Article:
Cassidy, CWS-Palm Beach

“At CRIS in Columbus, OH, I help newly-arrived refugees become health literate and self-sufficient in accessing and utilizing healthcare services. I worked with an Afghani woman who was pregnant with her first child and nervous about how to get to the doctor and how to have a healthy pregnancy while adjusting to life in a new country. I worked one-on-one with her to increase her confidence and knowledge of the US healthcare system, and she recently gave birth to a healthy baby boy!”

Mackenzie, CRIS

Reflections of an AmeriCorps Member

Francesca Sifferlin

As my year of service as a Refugee AmeriCorps member at MCC comes to an end, I’ve been reflecting on what we have accomplished. The creation and launch of our In-Home Intensive Cultural Orientation (ICO) classes has been a rewarding highlight.

MCC’s Intensive Cultural Orientation (ICO) Workshops empower newly arrived refugees by providing them the education, skills, and resources needed to succeed and attain self-sufficiency in their new community. Typically, students attend a 3-week, classroom ICO Workshop that covers the topics of transportation, safety, health, education, immigration, financial literacy, renter’s education, home orientation, and job readiness. In order to expand the accessibility of these workshops and ensure everyone can participate, we developed an In-Home ICO curriculum and trained a team of passionate and dedicated volunteer teachers.

I recently asked one of our In-Home ICO teachers, Annie Dressen, why she volunteered. “I just want new Minnesotans to feel welcome here,” she said. “I love learning more about the people I’m presenting to, where they’ve come from, and what they strive for being new to this country.” Another In-Home ICO teacher, Charlie Brown, added that he, “has been impressed, not only by the courage of the refugee families I have worked with, but the passion to learn and the desire to have success in this country”. He went on to say, “This is a special privilege for me to be welcomed into each home I have visited, and experience the warmth, friendliness and joy with everyone”. Many of our volunteers express similar sentiments, and we are lucky to have them.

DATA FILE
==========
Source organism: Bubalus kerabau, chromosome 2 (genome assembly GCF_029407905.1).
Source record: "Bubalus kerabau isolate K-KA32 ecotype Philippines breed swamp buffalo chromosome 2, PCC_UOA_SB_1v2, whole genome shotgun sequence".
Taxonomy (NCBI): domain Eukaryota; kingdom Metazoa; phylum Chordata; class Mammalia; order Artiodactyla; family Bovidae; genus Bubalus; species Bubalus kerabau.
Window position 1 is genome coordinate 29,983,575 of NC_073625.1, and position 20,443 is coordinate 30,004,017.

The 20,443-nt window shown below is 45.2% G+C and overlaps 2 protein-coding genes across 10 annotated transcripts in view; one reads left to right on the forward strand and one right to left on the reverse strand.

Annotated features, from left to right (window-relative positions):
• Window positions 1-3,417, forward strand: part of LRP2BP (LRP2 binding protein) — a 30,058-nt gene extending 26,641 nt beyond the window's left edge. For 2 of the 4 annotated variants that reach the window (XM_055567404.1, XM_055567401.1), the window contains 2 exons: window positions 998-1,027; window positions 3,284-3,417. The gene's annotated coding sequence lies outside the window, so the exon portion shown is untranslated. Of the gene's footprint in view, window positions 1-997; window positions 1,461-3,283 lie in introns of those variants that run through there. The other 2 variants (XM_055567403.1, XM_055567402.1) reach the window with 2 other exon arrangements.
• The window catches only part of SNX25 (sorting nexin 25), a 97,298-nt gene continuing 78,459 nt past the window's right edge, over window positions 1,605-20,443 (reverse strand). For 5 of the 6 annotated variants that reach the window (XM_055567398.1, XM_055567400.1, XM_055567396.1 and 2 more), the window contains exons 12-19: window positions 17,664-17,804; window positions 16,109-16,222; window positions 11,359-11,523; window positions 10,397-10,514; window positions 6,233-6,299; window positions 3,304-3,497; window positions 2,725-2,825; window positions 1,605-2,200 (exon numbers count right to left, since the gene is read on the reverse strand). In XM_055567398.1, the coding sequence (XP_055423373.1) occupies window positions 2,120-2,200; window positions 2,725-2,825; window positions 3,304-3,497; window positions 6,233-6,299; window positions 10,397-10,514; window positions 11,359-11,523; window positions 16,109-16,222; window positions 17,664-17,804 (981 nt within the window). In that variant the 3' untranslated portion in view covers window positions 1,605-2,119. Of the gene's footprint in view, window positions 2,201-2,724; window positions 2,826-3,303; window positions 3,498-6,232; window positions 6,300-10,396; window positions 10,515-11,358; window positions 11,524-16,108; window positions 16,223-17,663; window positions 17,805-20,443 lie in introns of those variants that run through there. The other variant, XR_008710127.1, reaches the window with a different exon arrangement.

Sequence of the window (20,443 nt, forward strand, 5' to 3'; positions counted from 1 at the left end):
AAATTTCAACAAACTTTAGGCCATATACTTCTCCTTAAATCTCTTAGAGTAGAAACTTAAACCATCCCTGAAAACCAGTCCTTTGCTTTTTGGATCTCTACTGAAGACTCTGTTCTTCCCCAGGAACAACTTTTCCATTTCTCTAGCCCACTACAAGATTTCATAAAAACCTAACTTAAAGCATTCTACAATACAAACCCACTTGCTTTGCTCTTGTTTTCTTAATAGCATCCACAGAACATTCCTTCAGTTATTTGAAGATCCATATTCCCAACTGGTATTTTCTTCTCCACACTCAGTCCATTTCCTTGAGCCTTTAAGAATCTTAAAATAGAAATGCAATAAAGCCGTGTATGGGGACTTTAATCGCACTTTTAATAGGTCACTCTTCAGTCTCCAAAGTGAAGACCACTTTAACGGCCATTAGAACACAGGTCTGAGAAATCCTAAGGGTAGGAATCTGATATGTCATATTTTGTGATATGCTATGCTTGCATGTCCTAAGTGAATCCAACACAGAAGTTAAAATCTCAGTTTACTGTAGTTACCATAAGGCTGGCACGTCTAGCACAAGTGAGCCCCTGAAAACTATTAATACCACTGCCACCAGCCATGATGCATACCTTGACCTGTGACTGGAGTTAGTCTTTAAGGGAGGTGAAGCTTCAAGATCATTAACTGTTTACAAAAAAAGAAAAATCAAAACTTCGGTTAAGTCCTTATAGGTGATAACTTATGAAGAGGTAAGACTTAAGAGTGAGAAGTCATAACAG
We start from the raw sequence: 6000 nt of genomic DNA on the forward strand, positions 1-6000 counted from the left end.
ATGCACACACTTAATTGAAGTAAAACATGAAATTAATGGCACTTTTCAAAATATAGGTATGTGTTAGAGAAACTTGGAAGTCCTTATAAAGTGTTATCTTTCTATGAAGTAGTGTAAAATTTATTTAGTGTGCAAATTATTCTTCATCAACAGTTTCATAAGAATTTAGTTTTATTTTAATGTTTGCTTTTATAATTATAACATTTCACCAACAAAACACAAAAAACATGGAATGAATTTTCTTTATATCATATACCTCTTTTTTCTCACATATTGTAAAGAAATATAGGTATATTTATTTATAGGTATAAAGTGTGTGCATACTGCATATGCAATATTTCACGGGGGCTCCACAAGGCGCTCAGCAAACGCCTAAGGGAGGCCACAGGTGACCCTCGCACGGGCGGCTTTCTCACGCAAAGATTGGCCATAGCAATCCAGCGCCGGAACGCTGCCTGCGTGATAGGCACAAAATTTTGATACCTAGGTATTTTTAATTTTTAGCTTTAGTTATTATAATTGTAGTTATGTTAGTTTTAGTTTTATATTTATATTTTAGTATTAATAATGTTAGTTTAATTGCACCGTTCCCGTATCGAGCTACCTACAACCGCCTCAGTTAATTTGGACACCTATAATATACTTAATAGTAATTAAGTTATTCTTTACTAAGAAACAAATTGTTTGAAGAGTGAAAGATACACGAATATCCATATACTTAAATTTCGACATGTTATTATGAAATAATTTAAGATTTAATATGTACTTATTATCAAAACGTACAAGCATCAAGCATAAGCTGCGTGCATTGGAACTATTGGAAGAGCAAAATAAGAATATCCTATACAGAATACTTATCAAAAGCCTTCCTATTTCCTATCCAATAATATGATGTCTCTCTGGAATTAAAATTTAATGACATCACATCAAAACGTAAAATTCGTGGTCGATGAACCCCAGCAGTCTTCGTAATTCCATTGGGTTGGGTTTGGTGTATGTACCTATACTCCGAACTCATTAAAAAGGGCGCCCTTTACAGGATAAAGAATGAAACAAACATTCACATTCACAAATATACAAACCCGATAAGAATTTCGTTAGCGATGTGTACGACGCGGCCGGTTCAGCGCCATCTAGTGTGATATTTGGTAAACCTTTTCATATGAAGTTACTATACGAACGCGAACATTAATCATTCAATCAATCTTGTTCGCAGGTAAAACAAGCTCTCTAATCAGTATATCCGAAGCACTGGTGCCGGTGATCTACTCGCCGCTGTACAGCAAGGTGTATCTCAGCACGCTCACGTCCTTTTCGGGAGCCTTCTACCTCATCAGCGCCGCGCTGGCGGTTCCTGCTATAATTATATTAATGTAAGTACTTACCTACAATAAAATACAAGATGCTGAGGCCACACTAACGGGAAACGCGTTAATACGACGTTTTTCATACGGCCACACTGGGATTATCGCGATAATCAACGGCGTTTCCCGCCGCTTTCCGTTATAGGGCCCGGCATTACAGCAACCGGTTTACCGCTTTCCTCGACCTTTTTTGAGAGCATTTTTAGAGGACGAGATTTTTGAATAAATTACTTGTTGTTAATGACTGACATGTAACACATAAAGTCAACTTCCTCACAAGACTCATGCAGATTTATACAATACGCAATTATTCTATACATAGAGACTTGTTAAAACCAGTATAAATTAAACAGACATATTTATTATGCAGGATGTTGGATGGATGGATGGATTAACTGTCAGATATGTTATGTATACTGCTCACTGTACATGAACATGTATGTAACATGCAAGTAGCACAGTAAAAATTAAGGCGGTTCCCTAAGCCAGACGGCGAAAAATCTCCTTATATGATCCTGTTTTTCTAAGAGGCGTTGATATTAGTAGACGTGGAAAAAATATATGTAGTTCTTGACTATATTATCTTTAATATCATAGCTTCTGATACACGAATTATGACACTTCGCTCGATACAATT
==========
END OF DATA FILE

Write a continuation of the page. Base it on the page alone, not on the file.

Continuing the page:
Our In-Home classes have successfully enabled us to provide vital ICO education for all of our clients. Annie Dressen states that, “I think being in their home with [them] provides a sense of openness to ask questions, gain clarity, or go more in-depth depending on the topic. It is customize-able to the participants and has taught me things I didn’t know either!” Many of our In-Home ICO volunteers have expressed a greater awareness of the refugee experience in our community, and an increased understanding of all that goes into navigating new and complex health, housing, education, and employment systems. Charlie Brown summed up his experience by saying, “Bottom line is, I have enjoyed each student I have met and think about them often, hoping for their success”.

Recently, I taught an In-Home ICO class for a newly arrived Karen family. The class took place at the home of the grandparents, who the family is now reunited with after 10 years. With three generations of the family huddled together in the living room, we reviewed the curriculum and the grandparents enhanced the class by sharing stories and offering advice to their newly arrived family members, like, “don’t forget that the bus doesn’t give you change when you pay!” The family took meticulous notes in their notebooks and expressed their excitement over starting school soon and exploring Minnesota with their Co-Sponsor team. I’m so thankful for experiences like these and having the opportunity to laugh and learn together with new members of our Minnesota community!